UNICEF pays special tribute to George Harrison, whose 1971 Concert for Bangladesh marked the first time musicians collaborated for a common humanitarian cause. The 1971 concert pioneered the all-star rock benefit concert model, which has since been widely emulated for various causes worldwide.
Award-winning actor Jessica Lange, also a UNICEF Goodwill Ambassador, presents the Humanitarianism through the Arts Award to the NBC television show “ER,” for devoting entire story lines to distant and neglected crises in such countries as the Democratic Republic of Congo, Nigeria and Croatia.
Lange, who recently visited the Democratic Republic of Congo on behalf of UNICEF, will commend the television show for bringing attention to war crimes in Congo that were “virtually ignored by the U.S. media – until ER devoted two hours of exceptional television to the crisis.”
“They did these episodes with honesty, with dignity and they aired them during sweeps,” said Lange.
The Danny Kaye Humanitarian Award was given to U.S. television personality Katie Couric, who has consistently used her celebrity to inform her audience about important issues and challenges faced by children.
UNICEF presented Mattel with the Corporate Philanthropy Award, which honors a company that has demonstrated an outstanding commitment to philanthropic activity benefiting children.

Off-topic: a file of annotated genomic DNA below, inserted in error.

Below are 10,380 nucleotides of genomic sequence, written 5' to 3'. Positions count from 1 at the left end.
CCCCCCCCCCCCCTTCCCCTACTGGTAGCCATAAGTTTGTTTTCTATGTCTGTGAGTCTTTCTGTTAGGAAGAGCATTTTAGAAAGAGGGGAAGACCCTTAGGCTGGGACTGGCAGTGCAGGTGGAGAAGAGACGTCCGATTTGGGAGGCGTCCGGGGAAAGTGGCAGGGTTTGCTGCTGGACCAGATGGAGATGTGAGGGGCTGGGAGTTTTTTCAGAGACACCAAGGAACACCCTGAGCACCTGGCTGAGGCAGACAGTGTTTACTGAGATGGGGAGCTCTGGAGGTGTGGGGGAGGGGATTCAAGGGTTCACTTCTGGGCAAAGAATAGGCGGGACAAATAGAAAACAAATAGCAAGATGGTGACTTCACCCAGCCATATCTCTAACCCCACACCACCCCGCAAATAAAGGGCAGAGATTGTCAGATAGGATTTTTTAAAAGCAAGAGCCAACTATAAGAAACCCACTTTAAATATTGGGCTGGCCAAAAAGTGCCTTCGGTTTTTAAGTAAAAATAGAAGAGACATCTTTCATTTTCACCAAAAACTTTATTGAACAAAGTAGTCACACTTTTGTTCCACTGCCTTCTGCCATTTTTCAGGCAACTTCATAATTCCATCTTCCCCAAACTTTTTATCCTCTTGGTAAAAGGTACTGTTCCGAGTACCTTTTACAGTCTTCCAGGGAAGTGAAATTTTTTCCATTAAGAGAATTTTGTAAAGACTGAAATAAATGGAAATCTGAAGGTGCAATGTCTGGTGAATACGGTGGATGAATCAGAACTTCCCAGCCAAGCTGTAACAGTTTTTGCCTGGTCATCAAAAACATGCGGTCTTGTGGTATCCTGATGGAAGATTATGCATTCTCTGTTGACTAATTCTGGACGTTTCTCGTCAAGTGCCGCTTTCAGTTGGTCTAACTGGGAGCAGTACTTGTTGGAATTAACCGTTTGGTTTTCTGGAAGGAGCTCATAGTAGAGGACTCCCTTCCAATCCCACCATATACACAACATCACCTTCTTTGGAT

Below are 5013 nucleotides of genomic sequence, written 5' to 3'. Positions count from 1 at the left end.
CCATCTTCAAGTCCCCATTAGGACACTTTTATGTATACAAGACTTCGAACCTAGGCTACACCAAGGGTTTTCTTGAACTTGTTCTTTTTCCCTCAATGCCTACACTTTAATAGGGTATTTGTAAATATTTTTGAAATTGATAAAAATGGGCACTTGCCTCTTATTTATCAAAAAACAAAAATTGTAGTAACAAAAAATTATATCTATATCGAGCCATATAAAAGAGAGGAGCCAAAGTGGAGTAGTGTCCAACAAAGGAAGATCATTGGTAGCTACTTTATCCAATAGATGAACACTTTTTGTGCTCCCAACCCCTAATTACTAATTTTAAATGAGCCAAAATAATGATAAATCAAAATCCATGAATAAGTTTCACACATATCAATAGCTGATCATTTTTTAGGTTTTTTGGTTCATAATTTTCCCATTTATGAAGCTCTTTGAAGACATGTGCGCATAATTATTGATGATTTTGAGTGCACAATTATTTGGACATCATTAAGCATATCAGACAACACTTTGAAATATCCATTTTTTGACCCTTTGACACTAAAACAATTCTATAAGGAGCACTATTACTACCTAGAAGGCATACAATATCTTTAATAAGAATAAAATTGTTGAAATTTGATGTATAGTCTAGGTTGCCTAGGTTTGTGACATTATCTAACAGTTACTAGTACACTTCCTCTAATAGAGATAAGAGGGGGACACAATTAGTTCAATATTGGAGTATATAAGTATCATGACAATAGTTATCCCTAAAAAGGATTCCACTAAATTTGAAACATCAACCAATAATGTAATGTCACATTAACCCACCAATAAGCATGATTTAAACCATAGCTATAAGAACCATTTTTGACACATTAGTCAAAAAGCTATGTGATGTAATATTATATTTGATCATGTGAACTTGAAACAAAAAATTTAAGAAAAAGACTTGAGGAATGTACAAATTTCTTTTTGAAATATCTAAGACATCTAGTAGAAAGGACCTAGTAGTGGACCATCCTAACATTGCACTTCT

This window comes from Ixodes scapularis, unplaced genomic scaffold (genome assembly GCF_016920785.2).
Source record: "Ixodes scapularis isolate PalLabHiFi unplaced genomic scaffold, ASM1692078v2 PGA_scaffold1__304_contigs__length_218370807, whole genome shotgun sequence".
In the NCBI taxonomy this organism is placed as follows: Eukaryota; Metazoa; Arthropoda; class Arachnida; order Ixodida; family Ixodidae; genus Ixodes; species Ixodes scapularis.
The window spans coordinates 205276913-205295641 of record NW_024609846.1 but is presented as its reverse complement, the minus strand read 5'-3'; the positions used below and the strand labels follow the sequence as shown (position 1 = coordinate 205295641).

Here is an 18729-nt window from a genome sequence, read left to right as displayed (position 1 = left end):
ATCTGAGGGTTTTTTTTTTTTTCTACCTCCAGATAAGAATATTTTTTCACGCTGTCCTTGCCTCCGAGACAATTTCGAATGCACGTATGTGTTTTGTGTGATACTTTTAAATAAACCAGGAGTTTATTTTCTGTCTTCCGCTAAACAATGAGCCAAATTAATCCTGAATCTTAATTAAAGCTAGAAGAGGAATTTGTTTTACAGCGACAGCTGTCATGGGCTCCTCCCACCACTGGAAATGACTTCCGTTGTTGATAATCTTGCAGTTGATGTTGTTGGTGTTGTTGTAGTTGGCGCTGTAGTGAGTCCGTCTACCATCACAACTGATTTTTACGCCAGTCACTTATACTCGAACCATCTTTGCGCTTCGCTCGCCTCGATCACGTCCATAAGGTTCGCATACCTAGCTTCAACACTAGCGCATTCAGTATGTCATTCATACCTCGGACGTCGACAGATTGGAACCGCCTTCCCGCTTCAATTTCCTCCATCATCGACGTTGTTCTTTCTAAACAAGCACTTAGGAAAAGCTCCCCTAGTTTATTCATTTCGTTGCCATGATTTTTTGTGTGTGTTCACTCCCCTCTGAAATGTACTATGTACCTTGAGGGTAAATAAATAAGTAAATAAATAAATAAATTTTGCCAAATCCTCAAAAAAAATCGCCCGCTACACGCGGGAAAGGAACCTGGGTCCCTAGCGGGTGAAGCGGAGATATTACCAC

In addition to those attending the gala, UNICEF’s current international Goodwill Ambassadors also include Emmanuelle Beart, Judy Collins, Mia Farrow, Angelique Kidjo, Johann Olav Koss, Testuko Kuroyanagi, Femi Kuti, Sebastiao Salgado, Susan Sarandon, Vendela Thommessen, Maxim Vengerov and George Weah.
Hundreds of additional stars from nations around the world work for UNICEF at the country and regional level, and include many names known in households the world over.
“The special bond embraced by UNICEF and Danny Kaye half a century ago has become a standard for good causes everywhere,” Bellamy remarked. “Our stars are true ambassadors of good will, and it’s a joy to celebrate them. Their gift is in connecting us with one another, introducing us to the wide world beyond our doorsteps, convincing us that we can each make a difference.”
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Founded in 1946, UNICEF works in 158 countries to ensure that all children survive and thrive through adolescence. UNICEF’s efforts on the ground emphasize immunization and micronutrients; the best start in life, including safe water and sanitation, basic health and nutrition, and loving interaction; education for all children; fighting HIV/AIDS and caring for children orphaned by the disease; and a protective environment that shields children from abuse, exploitation and violence.
UNICEF is funded entirely by voluntary contributions from governments, foundations, businesses and individuals.
* * * To Broadcasters: Archival b-roll on UNICEF's celebrities is available
1st satellite feed to include b-roll of celebrity arrivals, soundbites with honorees and guests, UNICEF celebrity b-roll.
2nd satellite feed to include b-roll of celebrity arrivals, soundbites with honorees and guests, UNICEF celebrity b-roll, Goodwill Gala award presentations and performances.